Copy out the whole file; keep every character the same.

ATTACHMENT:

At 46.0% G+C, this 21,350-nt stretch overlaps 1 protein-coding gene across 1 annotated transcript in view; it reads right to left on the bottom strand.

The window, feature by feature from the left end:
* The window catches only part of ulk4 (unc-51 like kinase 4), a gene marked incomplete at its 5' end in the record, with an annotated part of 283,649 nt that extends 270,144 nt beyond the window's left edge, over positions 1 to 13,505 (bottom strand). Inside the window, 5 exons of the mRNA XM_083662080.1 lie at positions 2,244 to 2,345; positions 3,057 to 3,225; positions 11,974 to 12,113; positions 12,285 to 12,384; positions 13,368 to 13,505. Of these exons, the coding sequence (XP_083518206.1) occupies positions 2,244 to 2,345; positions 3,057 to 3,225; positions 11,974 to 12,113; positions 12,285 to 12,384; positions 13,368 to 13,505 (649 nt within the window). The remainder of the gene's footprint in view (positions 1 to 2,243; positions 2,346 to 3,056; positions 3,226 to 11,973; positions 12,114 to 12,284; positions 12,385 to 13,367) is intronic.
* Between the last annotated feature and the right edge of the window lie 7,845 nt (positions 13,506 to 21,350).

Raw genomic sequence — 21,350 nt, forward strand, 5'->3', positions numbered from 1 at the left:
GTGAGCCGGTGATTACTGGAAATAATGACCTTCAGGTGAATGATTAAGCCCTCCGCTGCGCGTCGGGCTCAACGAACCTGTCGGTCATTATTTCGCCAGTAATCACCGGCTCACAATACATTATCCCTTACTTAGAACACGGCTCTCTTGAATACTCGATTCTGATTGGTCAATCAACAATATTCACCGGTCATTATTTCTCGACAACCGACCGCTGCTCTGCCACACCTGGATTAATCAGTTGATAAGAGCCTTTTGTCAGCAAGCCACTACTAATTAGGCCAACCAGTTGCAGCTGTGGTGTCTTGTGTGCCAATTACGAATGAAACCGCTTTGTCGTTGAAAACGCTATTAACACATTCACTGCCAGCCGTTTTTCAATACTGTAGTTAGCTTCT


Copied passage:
At 46.0% G+C, this 21,350-nt stretch overlaps 1 protein-coding gene across 1 annotated transcript in view; it reads right to left on the bottom strand.

The window, feature by feature from the left end:
* The window catches only part of ulk4 (unc-51 like kinase 4), a gene marked incomplete at its 5' end in the record, with an annotated part of 283,649 nt that extends 270,144 nt beyond the window's left edge, over positions 1 to 13,505 (bottom strand). Inside the window, 5 exons of the mRNA XM_083662080.1 lie at positions 2,244 to 2,345; positions 3,057 to 3,225; positions 11,974 to 12,113; positions 12,285 to 12,384; positions 13,368 to 13,505. Of these exons, the coding sequence (XP_083518206.1) occupies positions 2,244 to 2,345; positions 3,057 to 3,225; positions 11,974 to 12,113; positions 12,285 to 12,384; positions 13,368 to 13,505 (649 nt within the window). The remainder of the gene's footprint in view (positions 1 to 2,243; positions 2,346 to 3,056; positions 3,226 to 11,973; positions 12,114 to 12,284; positions 12,385 to 13,367) is intronic.
* Between the last annotated feature and the right edge of the window lie 7,845 nt (positions 13,506 to 21,350).

Raw genomic sequence — 21,350 nt, forward strand, 5'->3', positions numbered from 1 at the left:
GTGAGCCGGTGATTACTGGAAATAATGACCTTCAGGTGAATGATTAAGCCCTCCGCTGCGCGTCGGGCTCAACGAACCTGTCGGTCATTATTTCGCCAGTAATCACCGGCTCACAATACATTATCCCTTACTTAGAACACGGCTCTCTTGAATACTCGATTCTGATTGGTCAATCAACAATATTCACCGGTCATTATTTCTCGACAACCGACCGCTGCTCTGCCACACCTGGATTAATCAGTTGATAAGAGCCTTTTGTCAGCAAGCCACTACTAATTAGGCCAACCAGTTGCAGCTGTGGTGTCTTGTGTGCCAATTACGAATGAAACCGCTTTGTCGTTGAAAACGCTATTAACACATTCACTGCCAGCCGTTTTTCAATACTGTAGTTAGCTTCT